Pretty Nancy

Words from Roberts Barrett, Piddletown, Dorset, September 1905; Joseph Elliot, Todber, & Daniel Wigg, Preston Candover, July 1907. Tune from Sam Gregory & Mrs Tuck, Beaminster, June 1906. Collected by Henry Hammond & George Gardiner.

Scarborough Fair

Scarborough Fair is one of many songs in British folklore in which there are impossible tasks and questions which cannot be answered. In its oldest form it’s associated with outwitting the evil one by having the last word. In this song there’s no hint of the supernatural, but a verbal battle between old lovers.

From Whitby fisherman William Moat, printed in English County Songs by Lucy Broadwood, 1893. The photo is Roseberry Topping, in the North York Moors National Park, a giant’s stroll from Scarborough.

The Foggy Dew

Sung to Cecil Sharp by John Voke at Castle of Comfort, Mendip, Somerset, 15 April 1904.

Our Captain Cried All Hands

The tune and first verse were collected by George Gardiner from George Smith, Fareham, Hampshire c.1908. The remainder came from Frank Purslow. Perhaps it was the last line of the song, which has a definite air of Christian hope, that gave Ralph Vaughan Williams the idea to ‘iron out the tune’ and set to it John Bunyan’s 1684 poem To Be A Pilgrim.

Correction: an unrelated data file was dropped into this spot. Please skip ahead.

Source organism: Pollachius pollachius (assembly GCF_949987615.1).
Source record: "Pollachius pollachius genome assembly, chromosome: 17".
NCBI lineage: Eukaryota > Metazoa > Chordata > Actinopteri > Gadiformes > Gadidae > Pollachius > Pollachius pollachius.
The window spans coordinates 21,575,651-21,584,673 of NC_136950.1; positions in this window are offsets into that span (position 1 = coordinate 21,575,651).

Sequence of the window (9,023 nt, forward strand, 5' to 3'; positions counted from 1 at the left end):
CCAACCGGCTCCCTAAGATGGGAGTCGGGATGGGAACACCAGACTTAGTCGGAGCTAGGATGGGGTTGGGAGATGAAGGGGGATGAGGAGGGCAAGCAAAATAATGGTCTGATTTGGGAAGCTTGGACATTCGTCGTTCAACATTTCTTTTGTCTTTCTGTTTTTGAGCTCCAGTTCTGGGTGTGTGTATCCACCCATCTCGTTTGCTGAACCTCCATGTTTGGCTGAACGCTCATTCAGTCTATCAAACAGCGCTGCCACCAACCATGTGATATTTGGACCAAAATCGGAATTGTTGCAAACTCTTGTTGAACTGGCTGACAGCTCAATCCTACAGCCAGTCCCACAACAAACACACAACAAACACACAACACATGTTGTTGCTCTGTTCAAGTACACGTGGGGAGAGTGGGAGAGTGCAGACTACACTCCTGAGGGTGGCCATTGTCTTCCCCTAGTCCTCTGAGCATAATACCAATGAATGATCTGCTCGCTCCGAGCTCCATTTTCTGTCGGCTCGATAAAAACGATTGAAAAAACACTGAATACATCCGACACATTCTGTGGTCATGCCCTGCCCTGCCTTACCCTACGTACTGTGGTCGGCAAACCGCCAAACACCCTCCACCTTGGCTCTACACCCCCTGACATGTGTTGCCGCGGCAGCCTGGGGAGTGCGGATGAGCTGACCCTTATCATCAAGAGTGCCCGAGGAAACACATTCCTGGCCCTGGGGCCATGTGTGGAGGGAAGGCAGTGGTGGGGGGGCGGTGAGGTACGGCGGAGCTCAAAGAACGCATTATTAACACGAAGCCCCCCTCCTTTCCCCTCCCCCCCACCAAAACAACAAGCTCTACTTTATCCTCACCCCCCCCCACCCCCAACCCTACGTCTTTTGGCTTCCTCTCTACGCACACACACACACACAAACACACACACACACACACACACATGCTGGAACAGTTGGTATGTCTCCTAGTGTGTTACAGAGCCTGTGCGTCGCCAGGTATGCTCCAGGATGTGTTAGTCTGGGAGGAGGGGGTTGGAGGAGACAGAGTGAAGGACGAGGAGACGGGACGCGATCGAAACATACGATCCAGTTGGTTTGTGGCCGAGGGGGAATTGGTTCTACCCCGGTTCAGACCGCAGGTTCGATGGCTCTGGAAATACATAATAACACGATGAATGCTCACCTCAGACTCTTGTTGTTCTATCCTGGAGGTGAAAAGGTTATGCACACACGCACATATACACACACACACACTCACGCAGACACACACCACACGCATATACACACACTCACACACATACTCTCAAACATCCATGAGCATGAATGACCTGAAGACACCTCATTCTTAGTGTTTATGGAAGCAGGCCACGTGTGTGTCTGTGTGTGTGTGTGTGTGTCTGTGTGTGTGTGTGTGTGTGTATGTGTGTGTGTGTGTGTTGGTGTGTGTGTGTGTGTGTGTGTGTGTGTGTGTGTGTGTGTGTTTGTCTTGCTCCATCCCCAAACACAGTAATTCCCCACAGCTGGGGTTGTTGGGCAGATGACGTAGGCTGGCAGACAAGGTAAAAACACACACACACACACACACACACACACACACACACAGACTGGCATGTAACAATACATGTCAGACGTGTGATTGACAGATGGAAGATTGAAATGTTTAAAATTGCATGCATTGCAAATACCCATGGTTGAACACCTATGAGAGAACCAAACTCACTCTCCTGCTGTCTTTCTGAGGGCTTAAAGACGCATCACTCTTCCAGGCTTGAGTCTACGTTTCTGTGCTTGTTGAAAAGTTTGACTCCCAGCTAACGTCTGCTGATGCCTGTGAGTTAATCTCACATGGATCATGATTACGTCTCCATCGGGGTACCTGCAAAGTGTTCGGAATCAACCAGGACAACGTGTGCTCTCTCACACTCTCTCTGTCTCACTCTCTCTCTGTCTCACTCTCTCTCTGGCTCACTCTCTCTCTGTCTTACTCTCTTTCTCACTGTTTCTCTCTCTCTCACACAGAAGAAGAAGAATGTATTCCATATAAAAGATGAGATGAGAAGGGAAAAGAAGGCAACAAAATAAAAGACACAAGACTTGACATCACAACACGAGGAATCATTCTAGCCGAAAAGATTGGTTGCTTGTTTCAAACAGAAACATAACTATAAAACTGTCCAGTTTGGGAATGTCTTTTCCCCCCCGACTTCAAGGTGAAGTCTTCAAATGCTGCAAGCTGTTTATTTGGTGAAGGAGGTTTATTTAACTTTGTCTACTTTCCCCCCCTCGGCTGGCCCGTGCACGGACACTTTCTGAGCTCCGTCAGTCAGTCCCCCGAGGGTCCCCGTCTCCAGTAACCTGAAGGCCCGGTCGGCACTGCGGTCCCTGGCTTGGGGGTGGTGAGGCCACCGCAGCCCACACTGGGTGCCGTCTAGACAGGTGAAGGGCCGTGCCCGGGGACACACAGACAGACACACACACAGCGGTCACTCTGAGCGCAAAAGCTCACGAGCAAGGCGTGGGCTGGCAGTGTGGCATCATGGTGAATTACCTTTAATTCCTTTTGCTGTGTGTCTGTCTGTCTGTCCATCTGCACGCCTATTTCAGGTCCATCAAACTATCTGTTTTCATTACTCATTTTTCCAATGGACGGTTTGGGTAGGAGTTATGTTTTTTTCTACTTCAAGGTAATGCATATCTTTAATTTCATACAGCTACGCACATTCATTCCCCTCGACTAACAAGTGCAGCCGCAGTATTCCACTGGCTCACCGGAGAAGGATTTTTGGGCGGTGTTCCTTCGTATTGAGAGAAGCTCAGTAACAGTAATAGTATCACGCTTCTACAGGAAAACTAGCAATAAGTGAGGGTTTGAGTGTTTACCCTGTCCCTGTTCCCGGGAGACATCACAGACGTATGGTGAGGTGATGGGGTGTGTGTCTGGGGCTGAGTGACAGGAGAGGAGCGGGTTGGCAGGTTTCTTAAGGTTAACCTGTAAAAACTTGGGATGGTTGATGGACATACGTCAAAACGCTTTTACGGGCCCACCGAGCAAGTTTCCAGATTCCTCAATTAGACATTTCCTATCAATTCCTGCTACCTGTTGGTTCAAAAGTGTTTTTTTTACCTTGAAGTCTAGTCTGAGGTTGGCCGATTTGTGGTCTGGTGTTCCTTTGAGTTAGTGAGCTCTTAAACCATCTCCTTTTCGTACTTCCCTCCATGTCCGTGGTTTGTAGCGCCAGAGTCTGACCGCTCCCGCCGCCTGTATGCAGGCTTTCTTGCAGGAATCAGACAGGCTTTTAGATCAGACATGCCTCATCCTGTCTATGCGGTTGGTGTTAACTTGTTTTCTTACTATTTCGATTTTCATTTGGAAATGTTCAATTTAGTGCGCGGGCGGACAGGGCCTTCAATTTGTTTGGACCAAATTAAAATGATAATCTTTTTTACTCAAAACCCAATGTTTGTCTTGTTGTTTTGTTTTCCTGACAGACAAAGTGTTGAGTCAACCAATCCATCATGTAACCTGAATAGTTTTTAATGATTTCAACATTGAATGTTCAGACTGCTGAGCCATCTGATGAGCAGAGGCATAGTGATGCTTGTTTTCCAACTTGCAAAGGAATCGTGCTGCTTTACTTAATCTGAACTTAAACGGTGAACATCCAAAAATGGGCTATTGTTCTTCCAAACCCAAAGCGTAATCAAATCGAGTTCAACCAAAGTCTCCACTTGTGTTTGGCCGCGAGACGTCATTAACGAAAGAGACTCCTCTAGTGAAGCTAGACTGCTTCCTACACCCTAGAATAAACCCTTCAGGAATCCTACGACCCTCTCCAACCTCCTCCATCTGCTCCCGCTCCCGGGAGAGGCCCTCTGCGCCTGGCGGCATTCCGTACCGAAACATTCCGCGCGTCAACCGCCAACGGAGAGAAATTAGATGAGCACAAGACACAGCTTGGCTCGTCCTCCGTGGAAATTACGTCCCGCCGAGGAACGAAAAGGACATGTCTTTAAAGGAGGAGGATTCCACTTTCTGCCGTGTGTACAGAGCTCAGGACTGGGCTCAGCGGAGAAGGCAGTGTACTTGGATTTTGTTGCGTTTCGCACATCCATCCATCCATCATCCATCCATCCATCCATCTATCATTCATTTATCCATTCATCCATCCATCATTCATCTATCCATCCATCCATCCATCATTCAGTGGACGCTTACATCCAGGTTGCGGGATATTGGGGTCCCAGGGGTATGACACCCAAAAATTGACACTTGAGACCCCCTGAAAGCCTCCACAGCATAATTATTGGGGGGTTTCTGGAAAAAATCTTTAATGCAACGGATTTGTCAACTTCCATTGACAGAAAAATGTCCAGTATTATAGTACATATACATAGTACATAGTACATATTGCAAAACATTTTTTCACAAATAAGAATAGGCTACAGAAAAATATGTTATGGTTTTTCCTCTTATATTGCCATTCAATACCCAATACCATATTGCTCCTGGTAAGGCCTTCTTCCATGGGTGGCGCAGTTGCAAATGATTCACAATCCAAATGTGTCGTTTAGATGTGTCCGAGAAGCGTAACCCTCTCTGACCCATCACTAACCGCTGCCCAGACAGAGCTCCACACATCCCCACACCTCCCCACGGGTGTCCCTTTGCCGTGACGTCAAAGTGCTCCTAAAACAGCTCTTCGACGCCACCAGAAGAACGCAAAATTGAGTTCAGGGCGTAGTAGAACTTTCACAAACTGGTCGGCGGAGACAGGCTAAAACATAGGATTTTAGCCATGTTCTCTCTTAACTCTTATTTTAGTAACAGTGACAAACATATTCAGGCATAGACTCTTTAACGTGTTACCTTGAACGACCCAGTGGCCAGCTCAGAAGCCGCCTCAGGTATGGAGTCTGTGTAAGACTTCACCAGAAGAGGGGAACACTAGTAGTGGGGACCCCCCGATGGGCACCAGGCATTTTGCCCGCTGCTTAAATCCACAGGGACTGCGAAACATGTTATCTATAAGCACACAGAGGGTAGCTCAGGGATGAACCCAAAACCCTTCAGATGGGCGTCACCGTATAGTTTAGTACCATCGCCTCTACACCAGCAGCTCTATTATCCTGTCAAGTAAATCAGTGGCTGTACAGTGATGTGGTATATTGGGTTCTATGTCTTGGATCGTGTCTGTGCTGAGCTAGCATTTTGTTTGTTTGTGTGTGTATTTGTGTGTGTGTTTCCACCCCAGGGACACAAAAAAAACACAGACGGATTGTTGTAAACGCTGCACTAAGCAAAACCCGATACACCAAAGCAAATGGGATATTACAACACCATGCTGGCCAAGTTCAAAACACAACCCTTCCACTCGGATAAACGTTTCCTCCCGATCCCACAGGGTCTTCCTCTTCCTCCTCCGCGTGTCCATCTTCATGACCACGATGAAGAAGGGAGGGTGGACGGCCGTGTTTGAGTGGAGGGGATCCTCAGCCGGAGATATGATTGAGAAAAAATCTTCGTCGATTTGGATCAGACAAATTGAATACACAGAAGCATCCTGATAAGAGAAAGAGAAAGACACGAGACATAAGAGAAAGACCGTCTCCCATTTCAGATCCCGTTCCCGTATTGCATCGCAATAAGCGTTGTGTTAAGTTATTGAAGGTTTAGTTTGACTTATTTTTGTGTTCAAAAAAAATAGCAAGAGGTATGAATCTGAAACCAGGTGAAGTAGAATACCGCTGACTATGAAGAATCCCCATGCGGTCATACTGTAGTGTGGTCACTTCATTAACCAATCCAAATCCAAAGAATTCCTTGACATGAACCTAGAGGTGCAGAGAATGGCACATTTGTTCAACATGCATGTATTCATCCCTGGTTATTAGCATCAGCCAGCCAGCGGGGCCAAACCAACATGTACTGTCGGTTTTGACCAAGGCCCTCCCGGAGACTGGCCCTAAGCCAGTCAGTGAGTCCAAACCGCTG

The painting is Sweethearts and Wives by John Ingle Lee, 1860, courtesy of The Walker Art Gallery, Liverpool.

God Dog

Written by Robin Williamson c.1967

Thanks to Helen & Ian for the photo

The Fair

Written by John Mathews, a superb artist and folk club friend from long ago, about the last ‘Medieval’ fair held in 1976 at Barsham, on the Norfolk and Suffolk border. I added the traditional tune ‘Nantwich Fair’ at the end. I wish I knew the names of the two musicians at Barsham and that of the photographer, and where they are now. In fact I wish I knew where all my old friends are. They’re still in their late teens and early twenties. It’s only me who’s 72.

Kim wrote: I remember the pink policemen running around the campsite, telling people off for having a good time. They were hilarious.

The 1st & 2nd photographs are from the FairsArchive where you’ll find lots more and all the information about the East Anglian fairs.

A Long Time Ago

Collected by renowned tall ship sailor & shantyman, Stan Hugill, this song was printed in his internationally acclaimed book of song, lore and all things sail, Shanties Of The Seven Seas.

The photograph from Classic Sailing is of L’Armada 2019. Click the link to learn more!